President Obama issued a proclamation designating October National Substance Abuse Prevention Month.  National Substance Abuse Prevention Month is a month-long observance to highlight the role substance abuse prevention plays in promoting safe and healthy communities.

Millions of Americans suffer from substance abuse, which includes underage drinking, alcohol dependency, non-medical use of prescription drugs, abuse of over-the-counter medications, and illicit drug use.

Prevention strategies targeting the root of the problem are essential to curb drug use and help people lead healthier lives. Early intervention helps prevent substance abuse and reduce the negative consequences of addiction before they occur. Through community-based efforts, like the Prevention WINS coalition, involving youth, parents, educators, and government officers, we can strengthen the support systems that deter young people from drug consumption and improve both academic performance and workforce readiness.  Each dollar invested in an evidence-based prevention program can reduce costs related to substance use disorders by an average of $18.

Part of Substance Abuse Prevention Month, October 18 is the first annual "Above the Influence Day".  Youth groups around the country will conduct substance abuse prevention awareness activities.

Thursday, October 4, 2012

City of Seattle seeking input about public safety

On October 10, the City of Seattle's Safe Communities campaign will host a North Precinct Conversation to discuss public safety issues in our community.   The campaign seeks community input about public safety priorities and concerns.  The identified priorities will guide the actions the City, the Seattle Police Department, and the neighborhoods will take together to protect public safety.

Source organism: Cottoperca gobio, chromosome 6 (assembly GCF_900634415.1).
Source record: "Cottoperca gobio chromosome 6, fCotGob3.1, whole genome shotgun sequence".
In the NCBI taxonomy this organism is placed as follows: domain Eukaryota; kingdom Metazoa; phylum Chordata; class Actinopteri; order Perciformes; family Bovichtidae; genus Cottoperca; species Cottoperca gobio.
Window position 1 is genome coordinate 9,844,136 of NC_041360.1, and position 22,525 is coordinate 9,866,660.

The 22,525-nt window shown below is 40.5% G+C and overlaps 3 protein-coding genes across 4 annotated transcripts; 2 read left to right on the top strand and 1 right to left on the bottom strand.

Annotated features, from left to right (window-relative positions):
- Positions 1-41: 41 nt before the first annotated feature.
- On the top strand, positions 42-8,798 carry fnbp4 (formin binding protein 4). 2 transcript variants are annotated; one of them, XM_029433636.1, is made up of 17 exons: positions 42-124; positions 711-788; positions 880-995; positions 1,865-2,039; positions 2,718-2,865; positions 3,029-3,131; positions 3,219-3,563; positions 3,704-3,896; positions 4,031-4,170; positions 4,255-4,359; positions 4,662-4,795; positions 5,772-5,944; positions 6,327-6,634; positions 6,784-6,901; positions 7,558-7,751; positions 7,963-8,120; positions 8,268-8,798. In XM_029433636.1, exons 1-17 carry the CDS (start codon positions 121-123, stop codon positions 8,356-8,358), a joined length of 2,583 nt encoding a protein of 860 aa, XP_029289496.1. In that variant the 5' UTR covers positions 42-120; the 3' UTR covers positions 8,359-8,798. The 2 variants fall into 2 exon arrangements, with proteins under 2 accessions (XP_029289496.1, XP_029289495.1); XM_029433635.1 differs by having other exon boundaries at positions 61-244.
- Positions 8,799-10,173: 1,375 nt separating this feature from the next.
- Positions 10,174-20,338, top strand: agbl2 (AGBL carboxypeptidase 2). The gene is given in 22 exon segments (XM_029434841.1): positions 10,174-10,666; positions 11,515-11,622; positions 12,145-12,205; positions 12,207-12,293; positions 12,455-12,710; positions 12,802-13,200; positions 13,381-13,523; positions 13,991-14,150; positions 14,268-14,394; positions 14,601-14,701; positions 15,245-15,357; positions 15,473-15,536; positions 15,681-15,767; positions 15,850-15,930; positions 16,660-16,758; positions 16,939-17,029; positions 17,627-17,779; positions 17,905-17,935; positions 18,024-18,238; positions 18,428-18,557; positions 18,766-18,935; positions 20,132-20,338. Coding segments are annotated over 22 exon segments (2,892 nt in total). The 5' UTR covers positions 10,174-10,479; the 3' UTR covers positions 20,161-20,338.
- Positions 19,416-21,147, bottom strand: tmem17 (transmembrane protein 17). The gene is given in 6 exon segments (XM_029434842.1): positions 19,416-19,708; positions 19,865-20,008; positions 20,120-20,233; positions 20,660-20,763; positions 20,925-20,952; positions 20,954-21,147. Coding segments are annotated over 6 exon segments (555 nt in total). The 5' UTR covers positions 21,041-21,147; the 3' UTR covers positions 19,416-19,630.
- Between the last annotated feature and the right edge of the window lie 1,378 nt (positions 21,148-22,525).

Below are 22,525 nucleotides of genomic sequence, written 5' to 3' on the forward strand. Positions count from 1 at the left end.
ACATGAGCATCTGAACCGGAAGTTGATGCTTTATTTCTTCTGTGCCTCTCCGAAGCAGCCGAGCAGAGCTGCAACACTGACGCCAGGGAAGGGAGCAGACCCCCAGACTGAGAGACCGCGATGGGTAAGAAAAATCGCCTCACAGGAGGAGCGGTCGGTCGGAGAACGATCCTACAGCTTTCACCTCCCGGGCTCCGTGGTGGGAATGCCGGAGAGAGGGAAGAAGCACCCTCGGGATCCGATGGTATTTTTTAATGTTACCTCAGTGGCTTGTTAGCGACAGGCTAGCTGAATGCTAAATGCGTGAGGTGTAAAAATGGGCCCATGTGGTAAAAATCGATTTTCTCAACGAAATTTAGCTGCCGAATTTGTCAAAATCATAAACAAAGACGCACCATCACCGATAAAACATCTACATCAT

The October 10 facilitated meeting will take place from 7-9:00 p.m. at North Seattle Community College, Room CC1161.

Tuesday, October 2, 2012

Teen marijuana use: a medical perspective

Over at Seattle Children's Teenology 101, an adolescent medicine physician posted information about teen marijuana use.  Here is an excerpt:

Popular movies and TV shows frequently refer to marijuana use as if it’s normal and perfectly acceptable (have you seen the movie Friday or watched That 70′s Show?), yet rarely portray any of the dangers. The harmful health effects of marijuana include worsening of lung function, lack of motivation, increased appetite, poor concentration, poor sleep, and even gynecomastia (or breast tissue development) in males. 

More information about adolescent marijuana use may be found at:

-- the Alcohol & Drug Abuse Institute at the University of Washington;

-- the Journal of the American Medical Association reporting on a study that found that "persistent marijuana use beginning in adolescence is associated with a decline in cognitive function by midlife . . ."

-- the American Academy of Pediatrics statement about marijuana policy.